The goal of this paper is to help develop a comprehensive theoretical basis for the empirical study of ‘trust’ and ‘distrust’ in food, by relating concepts such as routines, reflexivity and risk perception, which are crucial in the literature about food consumption. It is part of a larger strategy which includes also a wider discussion of the project, its methodology and its scope. Taken together these facilitate the development of a conceptual model that encompasses the various dimensions and relations of trust to be deployed in our project. This format itself reflects a view which has often been discussed among the partners in the project: both trust and distrust could be seen as constructions – historically grounded, concerted, and contested – which might facilitate better social worlds. To be sure, the project takes off from the recognition that trust has gained prominence in research concerned with risk management, especially in terms of how to cope with what is called a “crisis of confidence” (Stirling 1998). However it aims to consider both trust and distrust critically – that is in relation to their social determinants as grounded in specific social and institutional histories as well as in their positive and negative implications. We aim to provide an understanding of the conceptual dimension of trust in food, its relevance and its cross-cultural variation while offering some means to evaluate the possible ways forward for ameliorating European food systems and policies. In this sense, the question arises as to whether we should have a certain level of distrust in society or, in other terms: does (a measure of) distrust lead to better, safer and more democratic societies? In Europe the interest in the democratic management of risk has meant that food crises and trust deficit are no longer seen as social anomalies. Food issues, together with the application of technology to life and biology , are the dominant themes of contemporary public debates. According to one study, they represent more than 45% of the public debates taking place in the Western world (Marris and Joly 1999). This partly reflects the need to govern and control risk perception and trust mechanisms, but it is also arguably linked to the growing need to take seriously the different perspectives of the different actors involved.

Trust and food : a theoretical discussion / A. Salvatore, R. Sassatelli. - [s.l] : University of Bologna, 2004 Jun.

Trust and food : a theoretical discussion

R. Sassatelli
2004

Abstract

The goal of this paper is to help develop a comprehensive theoretical basis for the empirical study of ‘trust’ and ‘distrust’ in food, by relating concepts such as routines, reflexivity and risk perception, which are crucial in the literature about food consumption. It is part of a larger strategy which includes also a wider discussion of the project, its methodology and its scope. Taken together these facilitate the development of a conceptual model that encompasses the various dimensions and relations of trust to be deployed in our project. This format itself reflects a view which has often been discussed among the partners in the project: both trust and distrust could be seen as constructions – historically grounded, concerted, and contested – which might facilitate better social worlds. To be sure, the project takes off from the recognition that trust has gained prominence in research concerned with risk management, especially in terms of how to cope with what is called a “crisis of confidence” (Stirling 1998). However it aims to consider both trust and distrust critically – that is in relation to their social determinants as grounded in specific social and institutional histories as well as in their positive and negative implications. We aim to provide an understanding of the conceptual dimension of trust in food, its relevance and its cross-cultural variation while offering some means to evaluate the possible ways forward for ameliorating European food systems and policies. In this sense, the question arises as to whether we should have a certain level of distrust in society or, in other terms: does (a measure of) distrust lead to better, safer and more democratic societies? In Europe the interest in the democratic management of risk has meant that food crises and trust deficit are no longer seen as social anomalies. Food issues, together with the application of technology to life and biology , are the dominant themes of contemporary public debates. According to one study, they represent more than 45% of the public debates taking place in the Western world (Marris and Joly 1999). This partly reflects the need to govern and control risk perception and trust mechanisms, but it is also arguably linked to the growing need to take seriously the different perspectives of the different actors involved.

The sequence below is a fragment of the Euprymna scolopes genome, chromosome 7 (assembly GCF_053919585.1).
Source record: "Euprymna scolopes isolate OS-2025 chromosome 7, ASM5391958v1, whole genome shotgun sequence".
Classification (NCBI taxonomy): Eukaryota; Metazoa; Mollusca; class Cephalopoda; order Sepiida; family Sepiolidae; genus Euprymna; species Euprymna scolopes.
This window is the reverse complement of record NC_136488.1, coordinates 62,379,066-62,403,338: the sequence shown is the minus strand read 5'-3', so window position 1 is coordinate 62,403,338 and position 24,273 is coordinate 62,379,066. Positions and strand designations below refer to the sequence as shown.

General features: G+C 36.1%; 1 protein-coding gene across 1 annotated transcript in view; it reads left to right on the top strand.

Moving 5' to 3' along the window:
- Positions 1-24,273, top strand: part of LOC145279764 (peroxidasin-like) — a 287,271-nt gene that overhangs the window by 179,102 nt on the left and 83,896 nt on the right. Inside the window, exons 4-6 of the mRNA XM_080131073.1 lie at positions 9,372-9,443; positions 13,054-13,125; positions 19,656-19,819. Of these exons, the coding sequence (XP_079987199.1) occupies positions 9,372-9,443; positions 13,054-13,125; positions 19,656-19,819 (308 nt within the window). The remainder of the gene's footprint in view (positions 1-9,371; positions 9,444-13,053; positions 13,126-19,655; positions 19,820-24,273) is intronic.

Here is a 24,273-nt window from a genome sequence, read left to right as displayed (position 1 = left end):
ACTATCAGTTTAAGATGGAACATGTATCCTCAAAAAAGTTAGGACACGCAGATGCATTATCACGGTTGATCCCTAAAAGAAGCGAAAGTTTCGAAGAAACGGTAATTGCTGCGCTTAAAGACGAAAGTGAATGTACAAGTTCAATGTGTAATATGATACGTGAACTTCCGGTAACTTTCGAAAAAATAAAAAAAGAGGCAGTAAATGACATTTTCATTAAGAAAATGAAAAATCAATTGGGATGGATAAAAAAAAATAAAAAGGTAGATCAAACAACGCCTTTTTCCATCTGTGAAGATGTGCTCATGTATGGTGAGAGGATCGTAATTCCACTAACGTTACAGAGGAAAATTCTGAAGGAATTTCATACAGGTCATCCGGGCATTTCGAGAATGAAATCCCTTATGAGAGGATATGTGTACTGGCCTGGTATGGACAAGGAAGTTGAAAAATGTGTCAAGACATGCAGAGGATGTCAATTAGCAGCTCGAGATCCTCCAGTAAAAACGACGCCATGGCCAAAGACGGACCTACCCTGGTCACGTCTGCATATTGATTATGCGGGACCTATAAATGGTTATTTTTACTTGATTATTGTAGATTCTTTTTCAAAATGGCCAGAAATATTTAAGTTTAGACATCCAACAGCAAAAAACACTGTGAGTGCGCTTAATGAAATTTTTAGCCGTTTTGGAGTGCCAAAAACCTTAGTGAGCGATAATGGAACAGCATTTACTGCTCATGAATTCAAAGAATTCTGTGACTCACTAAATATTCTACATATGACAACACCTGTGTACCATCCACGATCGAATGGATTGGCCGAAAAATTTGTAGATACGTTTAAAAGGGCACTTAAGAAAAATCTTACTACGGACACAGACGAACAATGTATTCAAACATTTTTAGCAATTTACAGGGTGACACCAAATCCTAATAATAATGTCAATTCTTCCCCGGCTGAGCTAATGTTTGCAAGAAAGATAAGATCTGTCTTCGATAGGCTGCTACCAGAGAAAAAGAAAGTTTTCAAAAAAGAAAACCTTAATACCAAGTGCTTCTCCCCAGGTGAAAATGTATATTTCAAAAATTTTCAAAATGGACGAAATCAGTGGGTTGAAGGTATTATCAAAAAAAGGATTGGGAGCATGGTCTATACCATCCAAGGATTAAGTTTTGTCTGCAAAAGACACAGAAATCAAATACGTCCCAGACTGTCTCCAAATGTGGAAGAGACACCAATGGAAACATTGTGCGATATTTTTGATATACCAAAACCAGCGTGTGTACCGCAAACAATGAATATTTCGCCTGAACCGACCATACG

theories of trust; theories of social action; social identities; risk perception; trust and food; food studies
Settore SPS/07 - Sociologia Generale
Settore SPS/09 - Sociologia dei Processi economici e del Lavoro
Settore SPS/08 - Sociologia dei Processi Culturali e Comunicativi
European Union
Working Paper
Trust and food : a theoretical discussion / A. Salvatore, R. Sassatelli. - [s.l] : University of Bologna, 2004 Jun.
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Utilizza questo identificativo per citare o creare un link a questo documento: https://hdl.handle.net/2434/20261
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